a student raises a hand in class

Establish classroom rules

teaching practice

For student year

Middle years

Helps students to

  • understand behavioural expectations
  • Helps teachers to

  • establish learning boundaries
  • anticipate and respond to behaviour
  • Summary

    Establishing and clearly communicating rules helps students understand classroom expectations. When students understand what is expected of their behaviour, the classroom becomes a productive working environment.  This practice will explain how to establish and reinforce class rules to support all students to understand what is expected when learning.

    How the practice works

    Watch the video to learn more about this practice.

    Duration: 2:13

    Preparing to teach

    Develop classroom rules

    • Identify 3–5 behavioural expectations and write them out as classroom rules. 
      • Experts advise having 3–5 rules that are measurable and observable. Limiting the number of rules helps students to remember the rules and not feel overwhelmed by restrictions.
    • Positively frame your expectations. 
      • Rules should be phrased positively so that they clarify what is expected of students rather than what students are not allowed to do, e.g. 'speak quietly' is positive, while 'no yelling' is negative; ‘always be on time to class’ is positive, while ‘don’t be late to class’ is negative.
    • Use student input where appropriate.
    • Ensure that classroom rules are consistent with broader school rules.
    • Identify the highest priority situations where you anticipate potential behavioural issues.

    It works better if the teacher:

    • asks students to contribute to the rules
    • displays the rules in the classroom
    • ensures the rules are written clearly and simply
    • regularly reviews the rules to help students to get it right before they do something wrong.

    It doesn't work if:

    • there are too many rules
    • rules are vague
    • rules are phrased negatively 
    • the teacher doesn’t explain the reasoning behind the rules
    • students feel no sense of ownership over their classroom rules.

    In the classroom

    1. Establish your classroom’s rules

    Some teachers like to brainstorm rules with students at the start of the school year, involving them in the process. Other teachers prefer to set the rules and then allow for some negotiation with students.

    Explain and discuss the rules with your students and provide specific, concrete examples. Discuss the reasoning behind your rules – this helps students to see that the rules are fair and allows them to take some ownership over them.

    Write rules that are:

    • simple
    • positive
    • specific
    • age-appropriate
    • most necessary.

    2. Provide direct instruction

    Directly instructing students in behavioural expectations and including concrete examples will help students to:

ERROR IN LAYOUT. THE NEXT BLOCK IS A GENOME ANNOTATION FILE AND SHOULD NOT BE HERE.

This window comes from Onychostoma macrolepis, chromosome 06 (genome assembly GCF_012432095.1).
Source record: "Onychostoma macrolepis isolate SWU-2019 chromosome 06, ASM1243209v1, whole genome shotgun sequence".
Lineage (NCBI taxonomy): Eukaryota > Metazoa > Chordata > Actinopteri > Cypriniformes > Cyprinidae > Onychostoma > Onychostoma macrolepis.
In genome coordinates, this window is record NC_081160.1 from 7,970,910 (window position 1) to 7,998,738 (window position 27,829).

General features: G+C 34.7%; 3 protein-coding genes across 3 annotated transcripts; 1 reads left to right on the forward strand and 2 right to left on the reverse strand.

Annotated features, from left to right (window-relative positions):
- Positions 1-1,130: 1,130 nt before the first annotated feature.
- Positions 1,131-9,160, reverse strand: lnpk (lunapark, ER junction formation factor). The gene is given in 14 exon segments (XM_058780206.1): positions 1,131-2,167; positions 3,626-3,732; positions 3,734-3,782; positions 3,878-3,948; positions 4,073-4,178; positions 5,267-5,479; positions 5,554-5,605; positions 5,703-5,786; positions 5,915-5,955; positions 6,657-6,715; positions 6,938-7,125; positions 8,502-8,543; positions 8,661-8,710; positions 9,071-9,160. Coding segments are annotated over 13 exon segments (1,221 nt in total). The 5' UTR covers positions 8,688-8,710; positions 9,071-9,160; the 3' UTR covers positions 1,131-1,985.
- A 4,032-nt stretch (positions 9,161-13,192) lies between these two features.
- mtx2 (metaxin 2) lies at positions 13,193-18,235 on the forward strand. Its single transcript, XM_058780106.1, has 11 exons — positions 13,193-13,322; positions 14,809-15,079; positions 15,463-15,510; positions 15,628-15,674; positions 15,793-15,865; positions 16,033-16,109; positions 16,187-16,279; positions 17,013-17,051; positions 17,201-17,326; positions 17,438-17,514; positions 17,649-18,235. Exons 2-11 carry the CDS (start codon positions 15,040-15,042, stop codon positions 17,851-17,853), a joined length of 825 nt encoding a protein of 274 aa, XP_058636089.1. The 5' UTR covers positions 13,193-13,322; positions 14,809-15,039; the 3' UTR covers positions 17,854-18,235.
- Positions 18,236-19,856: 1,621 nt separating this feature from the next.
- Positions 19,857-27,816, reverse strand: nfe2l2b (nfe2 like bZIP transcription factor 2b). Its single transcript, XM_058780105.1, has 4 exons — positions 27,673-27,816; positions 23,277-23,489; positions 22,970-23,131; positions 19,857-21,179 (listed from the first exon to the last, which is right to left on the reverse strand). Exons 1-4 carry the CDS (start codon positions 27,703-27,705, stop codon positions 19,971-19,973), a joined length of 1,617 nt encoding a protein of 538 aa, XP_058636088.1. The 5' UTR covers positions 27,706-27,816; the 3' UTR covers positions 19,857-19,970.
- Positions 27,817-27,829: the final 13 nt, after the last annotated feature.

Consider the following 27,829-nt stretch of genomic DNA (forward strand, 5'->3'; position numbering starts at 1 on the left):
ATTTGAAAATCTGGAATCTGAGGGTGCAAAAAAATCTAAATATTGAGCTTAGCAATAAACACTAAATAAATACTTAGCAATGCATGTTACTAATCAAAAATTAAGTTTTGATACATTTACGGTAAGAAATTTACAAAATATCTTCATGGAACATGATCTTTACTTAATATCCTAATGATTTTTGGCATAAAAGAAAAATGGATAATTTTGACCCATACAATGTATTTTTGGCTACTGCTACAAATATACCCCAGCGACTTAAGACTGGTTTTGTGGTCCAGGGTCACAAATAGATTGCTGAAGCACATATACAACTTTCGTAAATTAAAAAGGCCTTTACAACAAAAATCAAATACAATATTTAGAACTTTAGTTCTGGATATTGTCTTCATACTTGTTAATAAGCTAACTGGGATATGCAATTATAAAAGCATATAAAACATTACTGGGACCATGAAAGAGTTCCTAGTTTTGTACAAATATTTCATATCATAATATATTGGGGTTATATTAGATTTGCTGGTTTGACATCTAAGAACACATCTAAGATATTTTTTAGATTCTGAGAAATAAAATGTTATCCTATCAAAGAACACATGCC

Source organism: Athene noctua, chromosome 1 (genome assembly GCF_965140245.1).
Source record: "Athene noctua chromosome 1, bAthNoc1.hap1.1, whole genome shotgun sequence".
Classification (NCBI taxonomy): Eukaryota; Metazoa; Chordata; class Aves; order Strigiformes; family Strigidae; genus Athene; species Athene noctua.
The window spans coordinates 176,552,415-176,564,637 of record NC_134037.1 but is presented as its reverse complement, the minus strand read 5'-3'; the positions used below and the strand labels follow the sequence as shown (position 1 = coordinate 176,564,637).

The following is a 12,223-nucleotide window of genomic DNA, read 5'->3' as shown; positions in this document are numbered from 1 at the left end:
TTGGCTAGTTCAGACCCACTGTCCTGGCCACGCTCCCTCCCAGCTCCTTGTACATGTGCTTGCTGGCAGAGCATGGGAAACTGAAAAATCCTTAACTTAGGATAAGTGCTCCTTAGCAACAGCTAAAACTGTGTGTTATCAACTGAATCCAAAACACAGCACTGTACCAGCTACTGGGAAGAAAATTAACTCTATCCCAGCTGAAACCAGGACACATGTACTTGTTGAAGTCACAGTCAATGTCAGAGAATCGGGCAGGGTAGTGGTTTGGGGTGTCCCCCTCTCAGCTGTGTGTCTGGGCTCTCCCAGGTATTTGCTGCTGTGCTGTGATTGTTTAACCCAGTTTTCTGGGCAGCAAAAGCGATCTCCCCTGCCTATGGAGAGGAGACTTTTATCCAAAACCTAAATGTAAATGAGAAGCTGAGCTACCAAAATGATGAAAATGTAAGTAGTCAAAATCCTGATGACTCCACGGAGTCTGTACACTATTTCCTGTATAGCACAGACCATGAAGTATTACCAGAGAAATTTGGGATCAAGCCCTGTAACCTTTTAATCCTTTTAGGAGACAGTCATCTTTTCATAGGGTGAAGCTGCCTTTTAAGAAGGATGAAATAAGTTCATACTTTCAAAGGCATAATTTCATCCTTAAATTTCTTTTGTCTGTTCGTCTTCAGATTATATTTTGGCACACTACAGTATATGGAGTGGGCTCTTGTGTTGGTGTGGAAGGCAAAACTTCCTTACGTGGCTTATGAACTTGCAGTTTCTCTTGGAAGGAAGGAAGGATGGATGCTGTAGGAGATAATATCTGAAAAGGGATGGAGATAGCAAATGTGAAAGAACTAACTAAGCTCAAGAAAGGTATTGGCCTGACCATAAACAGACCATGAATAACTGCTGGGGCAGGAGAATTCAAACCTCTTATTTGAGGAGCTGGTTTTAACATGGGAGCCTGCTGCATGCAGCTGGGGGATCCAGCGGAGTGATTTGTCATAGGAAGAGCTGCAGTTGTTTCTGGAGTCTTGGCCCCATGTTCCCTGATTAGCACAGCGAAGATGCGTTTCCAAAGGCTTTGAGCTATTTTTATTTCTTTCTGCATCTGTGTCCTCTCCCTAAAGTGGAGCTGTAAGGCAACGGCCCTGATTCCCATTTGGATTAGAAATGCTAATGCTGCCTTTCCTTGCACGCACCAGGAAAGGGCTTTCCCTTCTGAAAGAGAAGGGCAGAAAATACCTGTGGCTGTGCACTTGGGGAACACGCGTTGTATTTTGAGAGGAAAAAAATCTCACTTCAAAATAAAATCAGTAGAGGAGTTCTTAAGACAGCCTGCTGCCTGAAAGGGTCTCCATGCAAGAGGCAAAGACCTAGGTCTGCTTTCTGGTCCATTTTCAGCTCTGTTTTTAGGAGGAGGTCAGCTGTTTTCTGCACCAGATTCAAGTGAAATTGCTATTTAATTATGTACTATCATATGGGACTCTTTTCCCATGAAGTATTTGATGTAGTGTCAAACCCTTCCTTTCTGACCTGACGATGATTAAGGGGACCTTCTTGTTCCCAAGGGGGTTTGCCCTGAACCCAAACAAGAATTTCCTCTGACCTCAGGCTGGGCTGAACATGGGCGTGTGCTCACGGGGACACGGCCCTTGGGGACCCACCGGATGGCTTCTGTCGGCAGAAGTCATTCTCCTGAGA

• understand the rules
    • avoid confusion
    • remember the rules.

    3. Display the rules

    Display the classroom rules prominently using both visual and written material – students will be more likely to remember the rules. 

    Give students a handout of the rules to stick in their exercise book or folder so they have a consistent reminder.

    4. Refer to the rules

    Regularly refer to the rules to confirm that students are remembering them and adapting to them if needed. 

    When explaining a task, refer to the rules displayed in your classroom to highlight behavioural expectations that are particularly relevant to that task, e.g. during an individual work task, remind students of the rule about working quietly. 

    5. Use positive reinforcement when students follow the rules

    Provide positive reinforcement as soon as possible to students who meet or exceed expectations. Use specific praise or more elaborate forms of positive reinforcement, such as a token economy (see the ‘Respond constructively to student behaviour’ practice).

    6. Review the rules regularly

    Review the rules regularly. Do they still apply?

    Practice toolkit

    Practice implementation planner template

    We know that in the busyness of teaching it is not always easy to keep track of what is working and what is not. So, we have created this template for you to record and reflect on what you are doing to help you create a more inclusive classroom. The implementation planner contains:

    • Guidance around goal setting
    • Reflection section (What worked, didn’t work and what to change and next steps.)
    • Prompting questions

    Implementation planner template

    Implementation planner with examples

    Set your professional learning goal for:

    Establish classroom rules
    You can set and save your goal for inclusive practices using inclusionED. Saved goals will appear in your profile. Here you can access, refine and review your goal easily.

    Benefits of goal setting

    Setting, working towards, and reflecting on goals helps you grow professionally and improve your practice. You can access AITSL learning resources for teachers to learn more about:
    How to set goals
    The Australian Institute for Teaching and School Leadership recommends using the SMART matrix to frame your goal setting.

    SMART goals refers to goals that are:
    • Specific
    • Measurable
    • Achievable
    • Relevant
    • Time-phased
    Read more about Improving teaching practices.


    Examples of classroom rules

    Further reading

    Related Practices

    This practice is from the core research project